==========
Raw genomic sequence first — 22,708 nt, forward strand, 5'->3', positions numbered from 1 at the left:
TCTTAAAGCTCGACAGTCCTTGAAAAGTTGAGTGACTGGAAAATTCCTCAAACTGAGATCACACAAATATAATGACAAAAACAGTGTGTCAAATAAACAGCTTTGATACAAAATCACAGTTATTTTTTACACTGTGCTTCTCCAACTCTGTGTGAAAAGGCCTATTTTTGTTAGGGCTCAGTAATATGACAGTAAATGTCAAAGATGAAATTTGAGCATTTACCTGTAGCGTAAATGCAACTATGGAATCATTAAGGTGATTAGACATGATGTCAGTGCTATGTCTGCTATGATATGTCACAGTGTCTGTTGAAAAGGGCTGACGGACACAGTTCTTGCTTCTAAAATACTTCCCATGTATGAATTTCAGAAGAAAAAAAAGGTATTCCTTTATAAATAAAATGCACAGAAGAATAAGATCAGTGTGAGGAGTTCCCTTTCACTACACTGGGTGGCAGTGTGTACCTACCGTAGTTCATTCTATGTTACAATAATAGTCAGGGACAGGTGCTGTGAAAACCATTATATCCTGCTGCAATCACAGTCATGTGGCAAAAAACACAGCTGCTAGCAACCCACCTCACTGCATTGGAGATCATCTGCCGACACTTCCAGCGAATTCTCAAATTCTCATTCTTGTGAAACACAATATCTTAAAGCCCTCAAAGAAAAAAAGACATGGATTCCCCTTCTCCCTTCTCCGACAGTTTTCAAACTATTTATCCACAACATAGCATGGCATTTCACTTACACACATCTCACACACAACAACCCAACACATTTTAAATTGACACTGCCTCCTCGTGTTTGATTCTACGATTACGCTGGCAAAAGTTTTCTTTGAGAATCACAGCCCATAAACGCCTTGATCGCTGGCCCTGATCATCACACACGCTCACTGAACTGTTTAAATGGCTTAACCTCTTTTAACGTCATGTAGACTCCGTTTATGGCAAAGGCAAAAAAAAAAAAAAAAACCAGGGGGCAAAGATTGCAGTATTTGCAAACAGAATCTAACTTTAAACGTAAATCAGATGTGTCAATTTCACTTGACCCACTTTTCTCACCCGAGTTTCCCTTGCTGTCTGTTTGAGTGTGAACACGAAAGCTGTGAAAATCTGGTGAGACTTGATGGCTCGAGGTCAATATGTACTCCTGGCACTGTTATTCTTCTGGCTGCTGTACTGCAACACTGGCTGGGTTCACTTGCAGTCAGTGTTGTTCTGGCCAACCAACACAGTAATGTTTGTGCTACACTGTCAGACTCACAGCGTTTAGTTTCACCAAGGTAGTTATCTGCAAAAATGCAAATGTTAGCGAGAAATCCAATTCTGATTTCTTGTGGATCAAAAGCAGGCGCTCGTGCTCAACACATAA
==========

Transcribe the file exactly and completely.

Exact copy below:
Raw genomic sequence first — 22,708 nt, forward strand, 5'->3', positions numbered from 1 at the left:
TCTTAAAGCTCGACAGTCCTTGAAAAGTTGAGTGACTGGAAAATTCCTCAAACTGAGATCACACAAATATAATGACAAAAACAGTGTGTCAAATAAACAGCTTTGATACAAAATCACAGTTATTTTTTACACTGTGCTTCTCCAACTCTGTGTGAAAAGGCCTATTTTTGTTAGGGCTCAGTAATATGACAGTAAATGTCAAAGATGAAATTTGAGCATTTACCTGTAGCGTAAATGCAACTATGGAATCATTAAGGTGATTAGACATGATGTCAGTGCTATGTCTGCTATGATATGTCACAGTGTCTGTTGAAAAGGGCTGACGGACACAGTTCTTGCTTCTAAAATACTTCCCATGTATGAATTTCAGAAGAAAAAAAAGGTATTCCTTTATAAATAAAATGCACAGAAGAATAAGATCAGTGTGAGGAGTTCCCTTTCACTACACTGGGTGGCAGTGTGTACCTACCGTAGTTCATTCTATGTTACAATAATAGTCAGGGACAGGTGCTGTGAAAACCATTATATCCTGCTGCAATCACAGTCATGTGGCAAAAAACACAGCTGCTAGCAACCCACCTCACTGCATTGGAGATCATCTGCCGACACTTCCAGCGAATTCTCAAATTCTCATTCTTGTGAAACACAATATCTTAAAGCCCTCAAAGAAAAAAAGACATGGATTCCCCTTCTCCCTTCTCCGACAGTTTTCAAACTATTTATCCACAACATAGCATGGCATTTCACTTACACACATCTCACACACAACAACCCAACACATTTTAAATTGACACTGCCTCCTCGTGTTTGATTCTACGATTACGCTGGCAAAAGTTTTCTTTGAGAATCACAGCCCATAAACGCCTTGATCGCTGGCCCTGATCATCACACACGCTCACTGAACTGTTTAAATGGCTTAACCTCTTTTAACGTCATGTAGACTCCGTTTATGGCAAAGGCAAAAAAAAAAAAAAAAACCAGGGGGCAAAGATTGCAGTATTTGCAAACAGAATCTAACTTTAAACGTAAATCAGATGTGTCAATTTCACTTGACCCACTTTTCTCACCCGAGTTTCCCTTGCTGTCTGTTTGAGTGTGAACACGAAAGCTGTGAAAATCTGGTGAGACTTGATGGCTCGAGGTCAATATGTACTCCTGGCACTGTTATTCTTCTGGCTGCTGTACTGCAACACTGGCTGGGTTCACTTGCAGTCAGTGTTGTTCTGGCCAACCAACACAGTAATGTTTGTGCTACACTGTCAGACTCACAGCGTTTAGTTTCACCAAGGTAGTTATCTGCAAAAATGCAAATGTTAGCGAGAAATCCAATTCTGATTTCTTGTGGATCAAAAGCAGGCGCTCGTGCTCAACACATAA